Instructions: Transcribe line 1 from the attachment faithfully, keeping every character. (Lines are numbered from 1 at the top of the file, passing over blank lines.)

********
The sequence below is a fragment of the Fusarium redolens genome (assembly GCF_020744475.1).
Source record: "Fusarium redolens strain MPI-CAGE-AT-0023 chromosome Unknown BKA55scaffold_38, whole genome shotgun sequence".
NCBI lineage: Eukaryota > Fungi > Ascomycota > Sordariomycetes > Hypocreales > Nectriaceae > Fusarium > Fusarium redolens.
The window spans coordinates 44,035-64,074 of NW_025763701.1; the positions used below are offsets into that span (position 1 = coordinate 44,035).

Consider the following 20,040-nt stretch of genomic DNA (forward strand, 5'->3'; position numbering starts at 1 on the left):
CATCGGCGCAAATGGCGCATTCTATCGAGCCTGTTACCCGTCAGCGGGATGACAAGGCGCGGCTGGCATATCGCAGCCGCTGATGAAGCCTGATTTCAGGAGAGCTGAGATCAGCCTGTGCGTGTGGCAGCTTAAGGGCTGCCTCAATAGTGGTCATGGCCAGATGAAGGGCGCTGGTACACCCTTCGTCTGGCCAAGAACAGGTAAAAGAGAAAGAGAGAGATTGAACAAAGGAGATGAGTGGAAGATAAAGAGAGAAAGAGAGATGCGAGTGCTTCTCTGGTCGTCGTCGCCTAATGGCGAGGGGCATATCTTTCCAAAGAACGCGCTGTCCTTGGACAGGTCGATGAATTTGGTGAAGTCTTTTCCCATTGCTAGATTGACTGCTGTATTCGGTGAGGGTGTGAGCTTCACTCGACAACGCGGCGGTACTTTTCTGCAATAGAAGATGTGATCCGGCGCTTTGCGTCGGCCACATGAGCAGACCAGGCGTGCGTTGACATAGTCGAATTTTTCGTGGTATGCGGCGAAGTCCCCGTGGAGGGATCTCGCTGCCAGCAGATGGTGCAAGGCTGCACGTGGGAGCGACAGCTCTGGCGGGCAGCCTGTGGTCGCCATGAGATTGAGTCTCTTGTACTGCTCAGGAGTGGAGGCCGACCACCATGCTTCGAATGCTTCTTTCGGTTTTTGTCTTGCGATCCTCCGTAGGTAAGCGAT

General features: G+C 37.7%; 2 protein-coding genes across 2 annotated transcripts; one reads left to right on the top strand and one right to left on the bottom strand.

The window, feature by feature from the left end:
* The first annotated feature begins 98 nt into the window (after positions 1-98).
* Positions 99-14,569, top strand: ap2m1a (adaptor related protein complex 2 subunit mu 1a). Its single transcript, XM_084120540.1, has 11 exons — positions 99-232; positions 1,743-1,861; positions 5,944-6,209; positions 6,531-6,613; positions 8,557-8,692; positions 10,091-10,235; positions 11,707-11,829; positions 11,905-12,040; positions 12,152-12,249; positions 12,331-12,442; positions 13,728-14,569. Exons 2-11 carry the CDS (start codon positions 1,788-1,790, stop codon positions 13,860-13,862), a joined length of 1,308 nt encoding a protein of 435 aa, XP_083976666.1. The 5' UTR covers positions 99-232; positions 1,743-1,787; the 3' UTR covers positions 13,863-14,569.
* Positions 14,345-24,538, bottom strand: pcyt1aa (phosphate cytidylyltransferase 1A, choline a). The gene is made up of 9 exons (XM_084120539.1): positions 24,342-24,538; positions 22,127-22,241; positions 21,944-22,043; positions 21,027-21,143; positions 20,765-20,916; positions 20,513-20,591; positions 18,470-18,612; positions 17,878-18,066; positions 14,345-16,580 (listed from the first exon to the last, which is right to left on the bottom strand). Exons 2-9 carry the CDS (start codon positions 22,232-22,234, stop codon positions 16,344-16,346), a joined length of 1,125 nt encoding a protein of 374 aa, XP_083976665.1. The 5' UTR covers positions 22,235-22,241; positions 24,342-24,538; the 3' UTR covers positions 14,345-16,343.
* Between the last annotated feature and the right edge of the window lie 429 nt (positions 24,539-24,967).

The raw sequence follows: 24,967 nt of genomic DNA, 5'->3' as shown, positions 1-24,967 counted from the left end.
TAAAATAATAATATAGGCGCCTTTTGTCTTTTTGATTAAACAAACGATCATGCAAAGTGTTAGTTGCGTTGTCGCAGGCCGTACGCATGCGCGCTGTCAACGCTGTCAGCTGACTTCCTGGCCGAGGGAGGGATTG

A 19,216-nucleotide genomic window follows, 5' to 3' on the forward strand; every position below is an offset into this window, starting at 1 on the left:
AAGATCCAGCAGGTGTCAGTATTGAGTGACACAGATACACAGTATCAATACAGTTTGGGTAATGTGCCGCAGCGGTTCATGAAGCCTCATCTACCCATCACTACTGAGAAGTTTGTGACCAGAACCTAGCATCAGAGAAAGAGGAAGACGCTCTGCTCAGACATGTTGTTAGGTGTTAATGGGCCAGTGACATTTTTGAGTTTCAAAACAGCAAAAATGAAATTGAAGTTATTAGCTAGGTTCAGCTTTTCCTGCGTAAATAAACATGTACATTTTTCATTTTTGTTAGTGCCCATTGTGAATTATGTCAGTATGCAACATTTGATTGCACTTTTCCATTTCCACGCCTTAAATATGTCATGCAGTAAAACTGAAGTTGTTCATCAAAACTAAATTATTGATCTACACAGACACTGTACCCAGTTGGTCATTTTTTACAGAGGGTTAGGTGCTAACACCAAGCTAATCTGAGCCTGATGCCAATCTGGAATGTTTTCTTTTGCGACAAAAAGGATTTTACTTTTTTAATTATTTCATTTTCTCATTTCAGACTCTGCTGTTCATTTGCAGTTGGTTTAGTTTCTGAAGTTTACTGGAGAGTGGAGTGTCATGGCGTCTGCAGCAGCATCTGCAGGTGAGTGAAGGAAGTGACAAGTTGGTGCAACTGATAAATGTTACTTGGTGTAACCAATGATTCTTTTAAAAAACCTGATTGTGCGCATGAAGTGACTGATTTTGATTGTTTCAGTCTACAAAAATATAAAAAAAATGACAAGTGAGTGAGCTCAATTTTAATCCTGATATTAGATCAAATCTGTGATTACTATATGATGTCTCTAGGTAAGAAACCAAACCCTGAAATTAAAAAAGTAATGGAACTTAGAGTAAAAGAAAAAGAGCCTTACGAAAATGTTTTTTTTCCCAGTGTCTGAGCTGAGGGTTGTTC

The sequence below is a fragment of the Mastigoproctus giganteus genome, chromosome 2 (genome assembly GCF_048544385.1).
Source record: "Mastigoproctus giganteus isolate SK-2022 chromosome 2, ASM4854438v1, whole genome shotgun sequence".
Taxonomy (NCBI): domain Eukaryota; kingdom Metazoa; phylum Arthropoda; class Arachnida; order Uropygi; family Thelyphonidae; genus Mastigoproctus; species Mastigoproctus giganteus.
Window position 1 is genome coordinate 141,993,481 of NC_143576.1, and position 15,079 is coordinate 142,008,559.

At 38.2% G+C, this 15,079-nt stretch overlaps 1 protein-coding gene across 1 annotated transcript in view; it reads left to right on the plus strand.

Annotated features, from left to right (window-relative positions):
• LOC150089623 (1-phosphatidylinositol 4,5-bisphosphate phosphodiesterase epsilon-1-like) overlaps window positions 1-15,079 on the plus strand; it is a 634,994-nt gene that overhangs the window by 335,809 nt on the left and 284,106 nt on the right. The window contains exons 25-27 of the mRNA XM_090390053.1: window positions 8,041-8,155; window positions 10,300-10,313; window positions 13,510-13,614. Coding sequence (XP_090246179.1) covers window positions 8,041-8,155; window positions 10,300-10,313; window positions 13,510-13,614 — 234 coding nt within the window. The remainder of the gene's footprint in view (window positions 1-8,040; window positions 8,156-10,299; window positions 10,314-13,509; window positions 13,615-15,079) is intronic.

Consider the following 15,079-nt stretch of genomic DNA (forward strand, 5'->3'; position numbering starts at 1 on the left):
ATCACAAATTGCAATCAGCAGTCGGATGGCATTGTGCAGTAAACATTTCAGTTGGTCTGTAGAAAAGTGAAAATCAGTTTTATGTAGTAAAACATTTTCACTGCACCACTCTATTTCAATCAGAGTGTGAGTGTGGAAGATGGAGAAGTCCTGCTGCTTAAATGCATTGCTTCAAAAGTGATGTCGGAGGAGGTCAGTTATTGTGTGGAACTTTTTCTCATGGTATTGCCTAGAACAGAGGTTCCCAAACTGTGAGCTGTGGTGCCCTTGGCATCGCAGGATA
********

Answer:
The sequence below is a fragment of the Fusarium redolens genome (assembly GCF_020744475.1).